She is also keen to leave something of a legacy.
“It’s a big job, because it isn’t just about performance, it’s about development,” she says. “I want to be able to leave some good frameworks for England Athletics going forward to future Games. I applied for the role and I’m excited about working with England Athletics.
“I want to do really well now. That’s my inner athlete, my inner competitiveness. I want to be the best team leader, I want to ensure that I get the best team around me so that can be achievable.
“I want to leave that Games with everyone’s heads held high, that we’ve done a great job and couldn’t have done any more and we have won the most medals while developing other areas of the sport that traditionally probably wouldn’t have been developed.
“To be appointed two-and-a-half years out from a Games is obviously unprecedented so it gives us a lot of time to plan.”
During her own competitive career Sotherton, who was made an MBE last year, claimed Olympic heptathlon bronze in 2004 and belatedly received medals of the same colour from the 2008 Games in the heptathlon and 4x400m. Based at the Alexander Stadium – which will host athletics action as well as the opening and closing ceremonies at the 2022 Games – as part of Birchfield Harriers, her win at the 2006 Commonwealths (pictured above) was followed by a 2007 world bronze plus world and European pentathlon medals.
Since then she has gone on to become a coach and sports administrator and in 2017 she told AW about her aspirations of heading up the sport one day.
This latest role is a big step in her sports administration journey, she adds.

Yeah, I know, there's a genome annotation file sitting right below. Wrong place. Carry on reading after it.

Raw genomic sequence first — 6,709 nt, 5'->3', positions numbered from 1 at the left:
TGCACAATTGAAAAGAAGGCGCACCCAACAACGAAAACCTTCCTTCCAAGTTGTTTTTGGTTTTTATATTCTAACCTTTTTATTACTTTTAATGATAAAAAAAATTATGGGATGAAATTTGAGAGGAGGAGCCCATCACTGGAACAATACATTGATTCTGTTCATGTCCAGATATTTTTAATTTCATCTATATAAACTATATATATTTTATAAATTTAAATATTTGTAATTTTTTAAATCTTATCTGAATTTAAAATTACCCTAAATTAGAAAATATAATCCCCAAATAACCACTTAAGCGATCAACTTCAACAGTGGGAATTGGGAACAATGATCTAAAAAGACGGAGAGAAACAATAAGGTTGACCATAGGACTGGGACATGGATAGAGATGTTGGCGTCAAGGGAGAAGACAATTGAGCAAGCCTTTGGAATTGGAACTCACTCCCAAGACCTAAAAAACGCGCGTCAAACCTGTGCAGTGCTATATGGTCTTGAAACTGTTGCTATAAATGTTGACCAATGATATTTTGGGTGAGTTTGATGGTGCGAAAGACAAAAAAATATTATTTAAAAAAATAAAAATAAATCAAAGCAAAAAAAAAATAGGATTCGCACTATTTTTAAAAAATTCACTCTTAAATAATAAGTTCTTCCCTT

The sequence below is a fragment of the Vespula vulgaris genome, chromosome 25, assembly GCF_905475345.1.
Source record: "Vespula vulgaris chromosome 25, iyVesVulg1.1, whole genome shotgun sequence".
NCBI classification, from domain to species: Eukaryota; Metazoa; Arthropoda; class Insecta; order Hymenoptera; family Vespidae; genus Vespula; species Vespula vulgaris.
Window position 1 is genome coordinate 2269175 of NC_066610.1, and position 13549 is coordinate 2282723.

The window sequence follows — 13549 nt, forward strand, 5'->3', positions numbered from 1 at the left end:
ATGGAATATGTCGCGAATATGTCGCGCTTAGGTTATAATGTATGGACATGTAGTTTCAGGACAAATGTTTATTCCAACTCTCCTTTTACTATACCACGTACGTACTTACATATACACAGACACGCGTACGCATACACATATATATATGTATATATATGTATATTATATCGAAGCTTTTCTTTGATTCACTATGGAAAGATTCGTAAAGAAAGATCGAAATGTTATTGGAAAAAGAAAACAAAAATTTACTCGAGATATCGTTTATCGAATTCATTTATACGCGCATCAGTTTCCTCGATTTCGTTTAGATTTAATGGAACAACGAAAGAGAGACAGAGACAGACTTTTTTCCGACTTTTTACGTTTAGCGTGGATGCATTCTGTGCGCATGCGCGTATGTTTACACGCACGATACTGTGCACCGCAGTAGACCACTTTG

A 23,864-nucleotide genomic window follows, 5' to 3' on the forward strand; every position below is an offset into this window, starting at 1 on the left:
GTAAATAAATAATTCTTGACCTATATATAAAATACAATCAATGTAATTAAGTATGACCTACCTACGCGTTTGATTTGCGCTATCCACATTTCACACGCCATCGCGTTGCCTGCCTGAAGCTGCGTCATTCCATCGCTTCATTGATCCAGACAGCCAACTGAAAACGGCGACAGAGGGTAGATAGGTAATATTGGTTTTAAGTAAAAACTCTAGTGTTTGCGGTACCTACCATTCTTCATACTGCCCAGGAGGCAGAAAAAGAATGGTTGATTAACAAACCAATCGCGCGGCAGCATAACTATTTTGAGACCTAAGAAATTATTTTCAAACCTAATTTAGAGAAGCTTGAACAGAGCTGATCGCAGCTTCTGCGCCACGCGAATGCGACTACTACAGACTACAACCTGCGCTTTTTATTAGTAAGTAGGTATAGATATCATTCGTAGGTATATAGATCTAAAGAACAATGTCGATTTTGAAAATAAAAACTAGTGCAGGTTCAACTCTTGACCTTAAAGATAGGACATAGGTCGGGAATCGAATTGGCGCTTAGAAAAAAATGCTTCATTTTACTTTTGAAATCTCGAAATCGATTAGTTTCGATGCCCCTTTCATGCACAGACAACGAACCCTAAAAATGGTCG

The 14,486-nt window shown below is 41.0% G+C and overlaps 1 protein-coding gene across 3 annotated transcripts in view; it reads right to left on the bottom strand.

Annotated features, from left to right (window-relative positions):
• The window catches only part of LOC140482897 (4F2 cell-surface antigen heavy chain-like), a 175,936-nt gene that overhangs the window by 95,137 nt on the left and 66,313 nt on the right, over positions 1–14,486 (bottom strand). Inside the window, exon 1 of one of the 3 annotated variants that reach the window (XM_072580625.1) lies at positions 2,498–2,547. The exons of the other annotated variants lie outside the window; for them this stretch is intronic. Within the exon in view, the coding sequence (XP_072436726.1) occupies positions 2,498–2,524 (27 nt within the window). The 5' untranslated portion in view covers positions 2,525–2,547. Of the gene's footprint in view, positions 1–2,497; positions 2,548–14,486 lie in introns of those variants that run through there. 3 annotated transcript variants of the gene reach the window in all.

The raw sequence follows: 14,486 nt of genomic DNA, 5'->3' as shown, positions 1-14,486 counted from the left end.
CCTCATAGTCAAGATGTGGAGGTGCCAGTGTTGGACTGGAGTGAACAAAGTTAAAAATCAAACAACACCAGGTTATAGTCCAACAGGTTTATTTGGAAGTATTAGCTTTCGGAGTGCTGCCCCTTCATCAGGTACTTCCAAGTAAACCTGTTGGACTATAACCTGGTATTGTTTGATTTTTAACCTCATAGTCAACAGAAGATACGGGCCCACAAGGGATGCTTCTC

“When you are an ex athlete, somebody with a profile like I have, and you’re not willing to shy away from the difficult issues and you want to have an opinion and say something, it’s probably hard for governing bodies to then employ me or have faith in me,” Sotherton says. “But there has to be a time when they start believing that I could be a positive influence in their organisation and that’s what I think has happened.
“One of the key things for me that is really great about me getting this role is that I have been there and done it as an athlete. You don’t see many of us go back into the sport in an administrative way. Now that is starting to happen a little bit more because we are interested and we are passionate about how our sport develops. Hopefully by myself being in this position, it will help other athletes see there is a pathway there. I want to kind of help lead that way.
“I think I’m in a different position to most team leaders because I still know a lot of the athletes very well,” she adds. “Some of them I would have been on a team with so there’s a different kind of rapport I have with them. I think that helps to create that communication link, both ways.
“It has been hard work, it has been frustrating along the way, but you have got to put yourself in a position where you are uncomfortable a lot of the time and once you learn to be uncomfortable you become comfortable with being uncomfortable, that famous saying.
“I want to be part of the process of building our sport to be successful.”